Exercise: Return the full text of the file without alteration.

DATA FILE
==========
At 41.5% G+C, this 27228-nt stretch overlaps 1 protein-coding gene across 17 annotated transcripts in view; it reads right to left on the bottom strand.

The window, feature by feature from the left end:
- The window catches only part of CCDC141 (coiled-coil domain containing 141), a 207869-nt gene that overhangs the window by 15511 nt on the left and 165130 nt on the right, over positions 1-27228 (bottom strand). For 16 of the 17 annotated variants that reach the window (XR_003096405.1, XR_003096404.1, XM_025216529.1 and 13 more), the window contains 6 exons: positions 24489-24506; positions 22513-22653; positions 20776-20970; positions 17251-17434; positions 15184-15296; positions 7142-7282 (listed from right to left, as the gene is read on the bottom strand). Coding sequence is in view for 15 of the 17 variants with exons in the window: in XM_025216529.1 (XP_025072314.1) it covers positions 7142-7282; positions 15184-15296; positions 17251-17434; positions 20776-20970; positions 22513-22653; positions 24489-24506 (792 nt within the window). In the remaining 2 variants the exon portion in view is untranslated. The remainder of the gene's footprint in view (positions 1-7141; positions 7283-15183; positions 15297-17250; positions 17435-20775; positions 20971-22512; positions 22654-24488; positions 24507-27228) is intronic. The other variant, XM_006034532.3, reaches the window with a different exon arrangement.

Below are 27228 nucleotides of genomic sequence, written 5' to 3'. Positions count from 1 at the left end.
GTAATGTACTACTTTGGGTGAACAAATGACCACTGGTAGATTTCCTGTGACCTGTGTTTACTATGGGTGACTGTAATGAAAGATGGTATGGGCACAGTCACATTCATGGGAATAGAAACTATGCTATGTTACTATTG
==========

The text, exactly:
At 41.5% G+C, this 27228-nt stretch overlaps 1 protein-coding gene across 17 annotated transcripts in view; it reads right to left on the bottom strand.

The window, feature by feature from the left end:
- The window catches only part of CCDC141 (coiled-coil domain containing 141), a 207869-nt gene that overhangs the window by 15511 nt on the left and 165130 nt on the right, over positions 1-27228 (bottom strand). For 16 of the 17 annotated variants that reach the window (XR_003096405.1, XR_003096404.1, XM_025216529.1 and 13 more), the window contains 6 exons: positions 24489-24506; positions 22513-22653; positions 20776-20970; positions 17251-17434; positions 15184-15296; positions 7142-7282 (listed from right to left, as the gene is read on the bottom strand). Coding sequence is in view for 15 of the 17 variants with exons in the window: in XM_025216529.1 (XP_025072314.1) it covers positions 7142-7282; positions 15184-15296; positions 17251-17434; positions 20776-20970; positions 22513-22653; positions 24489-24506 (792 nt within the window). In the remaining 2 variants the exon portion in view is untranslated. The remainder of the gene's footprint in view (positions 1-7141; positions 7283-15183; positions 15297-17250; positions 17435-20775; positions 20971-22512; positions 22654-24488; positions 24507-27228) is intronic. The other variant, XM_006034532.3, reaches the window with a different exon arrangement.

Below are 27228 nucleotides of genomic sequence, written 5' to 3'. Positions count from 1 at the left end.
GTAATGTACTACTTTGGGTGAACAAATGACCACTGGTAGATTTCCTGTGACCTGTGTTTACTATGGGTGACTGTAATGAAAGATGGTATGGGCACAGTCACATTCATGGGAATAGAAACTATGCTATGTTACTATTG